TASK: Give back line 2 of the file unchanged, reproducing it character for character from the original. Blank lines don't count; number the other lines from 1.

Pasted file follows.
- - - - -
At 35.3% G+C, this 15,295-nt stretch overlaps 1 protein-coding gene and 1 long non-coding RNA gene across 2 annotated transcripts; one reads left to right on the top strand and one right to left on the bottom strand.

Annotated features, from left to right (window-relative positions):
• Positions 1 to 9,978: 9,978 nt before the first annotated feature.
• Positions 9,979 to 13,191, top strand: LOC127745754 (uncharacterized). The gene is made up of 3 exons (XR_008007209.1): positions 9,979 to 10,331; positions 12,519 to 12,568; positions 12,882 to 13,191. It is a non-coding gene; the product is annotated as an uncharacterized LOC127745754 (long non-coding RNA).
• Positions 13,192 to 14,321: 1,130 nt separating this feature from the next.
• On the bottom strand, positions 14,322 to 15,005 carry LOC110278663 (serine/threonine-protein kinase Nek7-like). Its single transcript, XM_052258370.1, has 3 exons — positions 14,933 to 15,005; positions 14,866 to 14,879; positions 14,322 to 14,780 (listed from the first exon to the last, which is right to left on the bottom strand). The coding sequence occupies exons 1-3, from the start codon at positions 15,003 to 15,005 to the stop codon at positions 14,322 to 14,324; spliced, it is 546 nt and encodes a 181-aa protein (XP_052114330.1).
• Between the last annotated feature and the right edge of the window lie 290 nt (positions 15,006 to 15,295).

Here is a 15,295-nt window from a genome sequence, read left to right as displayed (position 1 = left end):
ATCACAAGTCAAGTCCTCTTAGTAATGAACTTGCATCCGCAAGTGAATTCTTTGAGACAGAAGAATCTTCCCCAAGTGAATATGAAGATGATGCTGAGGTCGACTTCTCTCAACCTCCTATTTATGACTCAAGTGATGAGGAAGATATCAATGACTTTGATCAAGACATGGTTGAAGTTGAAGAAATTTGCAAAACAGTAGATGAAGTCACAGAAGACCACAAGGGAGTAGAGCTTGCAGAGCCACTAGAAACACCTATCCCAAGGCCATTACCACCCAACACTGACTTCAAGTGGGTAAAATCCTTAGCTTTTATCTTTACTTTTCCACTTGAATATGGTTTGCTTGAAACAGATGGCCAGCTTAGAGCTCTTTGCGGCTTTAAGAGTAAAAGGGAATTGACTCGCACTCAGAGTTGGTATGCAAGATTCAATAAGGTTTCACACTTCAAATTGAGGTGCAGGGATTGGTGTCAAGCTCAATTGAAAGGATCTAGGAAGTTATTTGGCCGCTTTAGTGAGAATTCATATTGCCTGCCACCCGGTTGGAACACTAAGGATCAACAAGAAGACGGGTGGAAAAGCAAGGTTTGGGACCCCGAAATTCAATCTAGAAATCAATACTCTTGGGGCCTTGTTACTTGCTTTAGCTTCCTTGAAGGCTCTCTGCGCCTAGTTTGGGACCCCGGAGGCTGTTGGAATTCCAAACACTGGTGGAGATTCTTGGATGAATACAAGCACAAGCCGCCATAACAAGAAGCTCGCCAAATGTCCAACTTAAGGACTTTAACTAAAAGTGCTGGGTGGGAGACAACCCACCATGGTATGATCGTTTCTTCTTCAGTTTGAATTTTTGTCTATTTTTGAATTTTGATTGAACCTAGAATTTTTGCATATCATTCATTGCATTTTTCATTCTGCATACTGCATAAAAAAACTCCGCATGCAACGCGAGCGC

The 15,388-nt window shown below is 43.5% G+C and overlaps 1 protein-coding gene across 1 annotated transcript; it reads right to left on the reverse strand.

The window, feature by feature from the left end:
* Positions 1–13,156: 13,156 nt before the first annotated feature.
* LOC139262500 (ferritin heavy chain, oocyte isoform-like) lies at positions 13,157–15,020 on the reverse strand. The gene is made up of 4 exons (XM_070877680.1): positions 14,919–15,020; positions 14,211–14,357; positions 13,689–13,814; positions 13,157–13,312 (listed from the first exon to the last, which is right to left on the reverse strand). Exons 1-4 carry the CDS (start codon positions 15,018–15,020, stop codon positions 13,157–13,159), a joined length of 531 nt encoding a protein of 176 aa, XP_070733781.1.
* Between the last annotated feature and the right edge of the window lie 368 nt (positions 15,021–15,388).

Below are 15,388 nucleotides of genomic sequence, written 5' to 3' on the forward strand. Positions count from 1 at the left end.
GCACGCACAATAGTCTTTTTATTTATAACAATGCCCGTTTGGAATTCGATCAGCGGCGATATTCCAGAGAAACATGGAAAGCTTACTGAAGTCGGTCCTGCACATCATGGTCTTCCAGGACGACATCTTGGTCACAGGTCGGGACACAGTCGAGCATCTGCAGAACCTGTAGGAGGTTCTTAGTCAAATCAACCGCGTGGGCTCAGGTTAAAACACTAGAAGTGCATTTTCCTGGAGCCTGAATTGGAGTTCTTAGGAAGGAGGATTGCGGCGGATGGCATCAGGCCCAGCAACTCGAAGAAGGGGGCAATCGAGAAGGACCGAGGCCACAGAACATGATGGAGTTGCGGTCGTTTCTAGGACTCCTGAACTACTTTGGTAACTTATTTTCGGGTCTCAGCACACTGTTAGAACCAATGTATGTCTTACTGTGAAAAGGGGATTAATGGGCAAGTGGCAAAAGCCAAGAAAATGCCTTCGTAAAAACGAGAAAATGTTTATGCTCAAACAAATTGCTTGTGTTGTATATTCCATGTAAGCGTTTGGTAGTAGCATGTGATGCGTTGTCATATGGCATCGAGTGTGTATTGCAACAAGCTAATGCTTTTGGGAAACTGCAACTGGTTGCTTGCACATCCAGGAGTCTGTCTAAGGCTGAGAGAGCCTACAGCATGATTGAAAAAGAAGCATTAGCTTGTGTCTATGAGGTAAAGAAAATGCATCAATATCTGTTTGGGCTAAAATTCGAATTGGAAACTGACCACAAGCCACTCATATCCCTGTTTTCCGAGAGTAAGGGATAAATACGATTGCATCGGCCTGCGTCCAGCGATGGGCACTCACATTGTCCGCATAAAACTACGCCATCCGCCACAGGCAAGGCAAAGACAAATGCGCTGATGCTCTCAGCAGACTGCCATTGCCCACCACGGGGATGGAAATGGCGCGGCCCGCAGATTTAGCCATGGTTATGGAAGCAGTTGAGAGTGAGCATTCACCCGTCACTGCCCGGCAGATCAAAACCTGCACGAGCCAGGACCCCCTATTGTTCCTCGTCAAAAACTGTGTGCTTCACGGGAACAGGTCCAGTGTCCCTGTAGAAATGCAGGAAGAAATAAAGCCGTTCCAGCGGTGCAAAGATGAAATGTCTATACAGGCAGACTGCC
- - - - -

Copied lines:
Annotated features, from left to right (window-relative positions):